If you already have these configuration files, and replacing them gives you

Existing codebases

When we adopt an existing codebase that does not build on our shared linting configuration, we should apply it and refactor as required. Of course this can be a very big task that potentially touches every part of the application. Not ideal, especially when the codebase is relatively new for the team.

Instead, we should aim towards unification in the long run. But how do we spread such a task out without postponing it forever? The following steps are a suggestion of how to approach this project:

  1. Add the package and it's peer dependencies.
  2. Copy the current project specific rules from the eslintrc somewhere so you can check on them.
  3. Replace the existing eslintrc config with the above template.
  4. Run the linter (you'll probably get a lot of errors).
  5. For every error, decide if it is a project specific exception or something that should be refactored in the future, then copy the lint rule name and add a project specific rule that:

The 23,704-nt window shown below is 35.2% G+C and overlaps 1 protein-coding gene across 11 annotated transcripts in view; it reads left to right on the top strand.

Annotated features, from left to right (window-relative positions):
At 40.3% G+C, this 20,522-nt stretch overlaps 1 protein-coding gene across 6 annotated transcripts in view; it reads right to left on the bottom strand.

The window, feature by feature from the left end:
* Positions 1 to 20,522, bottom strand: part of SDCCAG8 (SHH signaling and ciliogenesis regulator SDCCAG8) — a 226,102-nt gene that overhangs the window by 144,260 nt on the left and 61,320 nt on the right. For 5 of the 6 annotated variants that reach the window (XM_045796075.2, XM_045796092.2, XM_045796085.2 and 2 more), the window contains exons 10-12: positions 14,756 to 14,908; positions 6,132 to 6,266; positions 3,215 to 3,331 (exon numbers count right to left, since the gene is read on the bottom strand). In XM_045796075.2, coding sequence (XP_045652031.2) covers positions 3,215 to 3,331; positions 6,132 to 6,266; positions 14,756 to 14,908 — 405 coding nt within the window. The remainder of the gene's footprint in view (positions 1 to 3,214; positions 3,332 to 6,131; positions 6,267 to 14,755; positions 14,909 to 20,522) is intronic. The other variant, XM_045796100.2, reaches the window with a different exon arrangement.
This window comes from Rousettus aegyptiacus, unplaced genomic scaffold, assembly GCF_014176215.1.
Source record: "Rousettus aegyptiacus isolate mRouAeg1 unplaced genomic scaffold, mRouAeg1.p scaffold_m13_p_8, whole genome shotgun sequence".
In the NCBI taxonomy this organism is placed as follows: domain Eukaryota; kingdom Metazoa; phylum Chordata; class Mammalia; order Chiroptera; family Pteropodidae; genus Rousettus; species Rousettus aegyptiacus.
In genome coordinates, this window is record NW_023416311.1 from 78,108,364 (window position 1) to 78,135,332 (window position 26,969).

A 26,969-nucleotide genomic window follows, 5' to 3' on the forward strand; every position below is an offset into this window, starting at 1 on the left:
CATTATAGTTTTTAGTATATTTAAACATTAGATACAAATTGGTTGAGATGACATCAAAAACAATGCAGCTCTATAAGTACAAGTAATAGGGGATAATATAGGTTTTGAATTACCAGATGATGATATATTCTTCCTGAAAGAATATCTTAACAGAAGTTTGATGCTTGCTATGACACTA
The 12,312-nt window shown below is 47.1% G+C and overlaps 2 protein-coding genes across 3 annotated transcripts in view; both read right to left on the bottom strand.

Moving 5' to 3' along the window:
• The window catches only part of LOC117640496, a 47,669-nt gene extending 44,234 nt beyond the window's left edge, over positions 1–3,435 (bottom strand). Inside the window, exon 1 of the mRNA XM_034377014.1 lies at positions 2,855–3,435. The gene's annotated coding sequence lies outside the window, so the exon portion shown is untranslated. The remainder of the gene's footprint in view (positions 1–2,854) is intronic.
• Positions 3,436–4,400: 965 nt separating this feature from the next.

• Either has a comment with a reason for overriding the standard. For example:
//  4:9  error  Unexpected any. Specify a different type  @typescript-eslint/no-explicit-any

rules: {
  // This project has a lot of methods that should explicitly deal with ANY type of input
  '@typescript-eslint/no-explicit-any': 'off',
  • Or results in a warning instead of an error with a TODO comment. For example:
//  53:1  error  This line has a length of 126. Maximum allowed is 120  max-len

rules: {
  // TODO: clean up codebase to use 120 and remove this rule
  'max-len': 'warn',
  1. Use the warnings to ensure the correct code style is used with any new features and changes.
  2. One by one, remove the custom rules and refactor the codebase as required. You could create stories for each of them and plan in one or two every sprint or whenever your team has time to work on clearing technical debt.

Publishing to